Last time these funny little guys showed up here was pesto, my first foray into scapedom. Since then, I’ve played around a bit, notably folding them into eggs, but these days I’ve been whirring them into a bright green dressing with a soft garlic flavor and a bright splash of lemon juice. I cannot stop eating it. I’ve added the dressing to a kale and radicchio salad – I know, kale is the old black, but I still love it, particularly the young leaves that one of the farmers at my local greenmarket sells – and a provençal-style salad of roasted potatoes, blanched green beans, radishes, and eggs (think salade niçoise, but warm and all mixed together). I made a similar version at Meira’s as a marinade for grilled vegetables and, just today, dipped some cherry tomatoes in it for a quick snack.

Now hurry up, scape season is almost gone.

kale and radicchio with garlic scape dressing

Garlic scape dressing

Makes about 1 1/2 cups

– 3 oz (about 4) garlic scapes, roughly chopped

– 1/4 C lemon juice (approximately 2 medium lemons)

– 1/2 t salt (or more, to taste)

– freshly ground black pepper

– 3/4 C extra-virgin olive oil

Puree. Using an immersion or regular blender, puree the garlic, juice, salt and a few grinds of pepper until relatively smooth. Slowly pour in the oil while continuing to puree until you have a bright, nearly fluorescent, green emulsified dressing.

***

If you are going the kale and radicchio route, I suggest making croutons. I typically have a few slices of unseeded rye in the freezer, so I pull out a pair and cut them into rough cubes. Heat some olive oil in a pan, shake the bread into an even layer, sprinkle a nice pinch of salt and let the cubes toast on one side – this takes a minute or two if the pan is really hot. Then, sauté: here I’m using the original French term – sauter, to jump – quite literally. Using a smooth forward and back motion and a little pop at the end, help the the bread cubes jump out of the pan for a sec and flip onto their backs. You might lose a few until you get really practiced, but I just pluck the runaways off the stove (or, more likely, the floor) and thrown them back into the pan.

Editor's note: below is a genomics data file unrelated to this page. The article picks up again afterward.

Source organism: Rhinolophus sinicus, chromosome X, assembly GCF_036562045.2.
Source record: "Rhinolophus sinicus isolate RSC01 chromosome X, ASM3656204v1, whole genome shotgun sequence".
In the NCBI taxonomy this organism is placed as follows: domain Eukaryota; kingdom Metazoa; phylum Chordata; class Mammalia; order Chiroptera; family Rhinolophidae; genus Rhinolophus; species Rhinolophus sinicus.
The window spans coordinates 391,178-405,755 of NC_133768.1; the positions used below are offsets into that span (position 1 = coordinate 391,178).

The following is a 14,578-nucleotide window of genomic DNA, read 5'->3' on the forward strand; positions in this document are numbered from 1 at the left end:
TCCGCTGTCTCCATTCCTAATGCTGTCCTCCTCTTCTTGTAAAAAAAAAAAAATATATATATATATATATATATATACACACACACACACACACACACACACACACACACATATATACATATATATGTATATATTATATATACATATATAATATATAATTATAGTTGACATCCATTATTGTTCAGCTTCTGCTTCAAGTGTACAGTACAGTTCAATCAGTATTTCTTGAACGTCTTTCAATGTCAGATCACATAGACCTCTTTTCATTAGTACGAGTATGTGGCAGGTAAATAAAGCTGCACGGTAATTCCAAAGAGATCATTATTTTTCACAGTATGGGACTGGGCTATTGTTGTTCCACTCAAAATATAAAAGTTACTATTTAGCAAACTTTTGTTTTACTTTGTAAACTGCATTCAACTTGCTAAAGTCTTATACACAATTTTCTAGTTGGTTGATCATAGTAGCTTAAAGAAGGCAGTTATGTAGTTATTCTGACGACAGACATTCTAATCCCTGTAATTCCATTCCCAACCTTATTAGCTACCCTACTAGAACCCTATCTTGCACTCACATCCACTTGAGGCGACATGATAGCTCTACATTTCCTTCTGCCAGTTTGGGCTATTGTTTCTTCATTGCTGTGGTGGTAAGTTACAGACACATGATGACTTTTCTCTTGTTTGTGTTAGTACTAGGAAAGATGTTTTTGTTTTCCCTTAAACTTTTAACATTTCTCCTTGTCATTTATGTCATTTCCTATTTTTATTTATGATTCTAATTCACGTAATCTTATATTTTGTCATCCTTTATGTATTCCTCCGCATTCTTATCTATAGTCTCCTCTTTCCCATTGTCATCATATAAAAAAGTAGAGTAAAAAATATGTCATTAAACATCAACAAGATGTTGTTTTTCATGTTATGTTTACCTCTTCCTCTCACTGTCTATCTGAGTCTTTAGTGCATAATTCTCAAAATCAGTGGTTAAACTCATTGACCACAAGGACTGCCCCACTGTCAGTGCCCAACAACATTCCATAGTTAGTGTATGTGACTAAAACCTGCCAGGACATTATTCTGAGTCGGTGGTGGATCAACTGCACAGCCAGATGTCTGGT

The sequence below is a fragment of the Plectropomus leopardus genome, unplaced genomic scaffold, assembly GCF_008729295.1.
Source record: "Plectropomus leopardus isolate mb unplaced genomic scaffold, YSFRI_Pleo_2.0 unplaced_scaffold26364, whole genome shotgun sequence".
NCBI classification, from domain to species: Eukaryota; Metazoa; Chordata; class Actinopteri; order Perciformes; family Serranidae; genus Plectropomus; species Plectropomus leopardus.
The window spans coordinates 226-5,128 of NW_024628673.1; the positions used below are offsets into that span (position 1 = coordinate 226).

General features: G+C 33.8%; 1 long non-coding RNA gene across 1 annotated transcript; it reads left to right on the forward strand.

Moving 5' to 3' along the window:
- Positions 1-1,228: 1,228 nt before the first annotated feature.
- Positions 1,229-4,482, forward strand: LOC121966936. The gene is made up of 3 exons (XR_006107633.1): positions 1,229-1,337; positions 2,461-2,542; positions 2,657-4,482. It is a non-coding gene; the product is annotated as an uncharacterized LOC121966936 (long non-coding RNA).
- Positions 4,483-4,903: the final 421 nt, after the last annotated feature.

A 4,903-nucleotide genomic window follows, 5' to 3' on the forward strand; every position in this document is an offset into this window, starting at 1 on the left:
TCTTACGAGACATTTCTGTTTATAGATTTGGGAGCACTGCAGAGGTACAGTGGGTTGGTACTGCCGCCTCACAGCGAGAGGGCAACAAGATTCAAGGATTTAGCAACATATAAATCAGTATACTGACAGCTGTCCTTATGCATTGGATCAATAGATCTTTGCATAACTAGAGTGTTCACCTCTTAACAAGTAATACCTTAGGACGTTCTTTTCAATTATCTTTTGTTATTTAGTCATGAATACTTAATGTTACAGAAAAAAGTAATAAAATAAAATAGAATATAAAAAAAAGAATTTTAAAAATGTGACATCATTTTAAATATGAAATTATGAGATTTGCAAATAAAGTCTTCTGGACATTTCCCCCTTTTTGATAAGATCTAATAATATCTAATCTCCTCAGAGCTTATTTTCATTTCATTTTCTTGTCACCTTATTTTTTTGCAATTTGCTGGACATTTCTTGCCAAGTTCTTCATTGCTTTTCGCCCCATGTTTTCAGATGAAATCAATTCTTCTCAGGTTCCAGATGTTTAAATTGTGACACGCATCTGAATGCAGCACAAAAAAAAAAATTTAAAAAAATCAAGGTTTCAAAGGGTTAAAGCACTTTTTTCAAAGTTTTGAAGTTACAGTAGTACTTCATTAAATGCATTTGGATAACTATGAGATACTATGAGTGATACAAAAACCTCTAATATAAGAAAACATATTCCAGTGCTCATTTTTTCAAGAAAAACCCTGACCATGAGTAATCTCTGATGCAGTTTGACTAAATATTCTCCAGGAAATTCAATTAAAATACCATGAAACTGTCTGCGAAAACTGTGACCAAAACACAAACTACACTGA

rye croutons

Croutons

I like to use a nice big crusty rye boule, but any fairly sturdy loaf – think sourdough or pullman – should work well.

Makes 1 heaping cup

– 1 1/2 T extra-virgin olive oil

– 2 slices bread, cut into cubes

– pinch of kosher salt

Heat. Heat oil over medium high heat until shimmering in a pan with sloped sides.

Sauté. Spread the cubes in the hot pan, sprinkle with salt, and let toast on one side until lightly golden. Using a forward and back motion with your hand, toss the bread crumbs over the edge of the pan and catch them in the middle. Do this a few times until most surfaces of the croutons are golden brown.

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Looking for some summer reading recommendations? I’ve got a few for you.

First off, Stir. It’s the debut book – a memoir with recipes – of Jessica Fechtor whom some of you might know from her blog Sweet Amandine. It’s about life and illness, food and cooking, hosting and guesting, love and identity. I say debut because I think we’ll be reading a lot more from Jess: when we discussed the book for an article I was writing for the Forward, she told me that her PhD dissertation is about representations of food in Jewish literature and she is hoping to span academic and popular readership.

Jess Fechtor's butter almond cake

Next up, All the Light We Cannot See by Anthony Doerr. David Leite is organizing a virtual book club and this is our first assignment. I’m about a third of the way through this book that takes place in France and Germany during WWII and I’m really loving it so far. Bonus: if you want to know what the author is reading, check out this New York Times interview with him.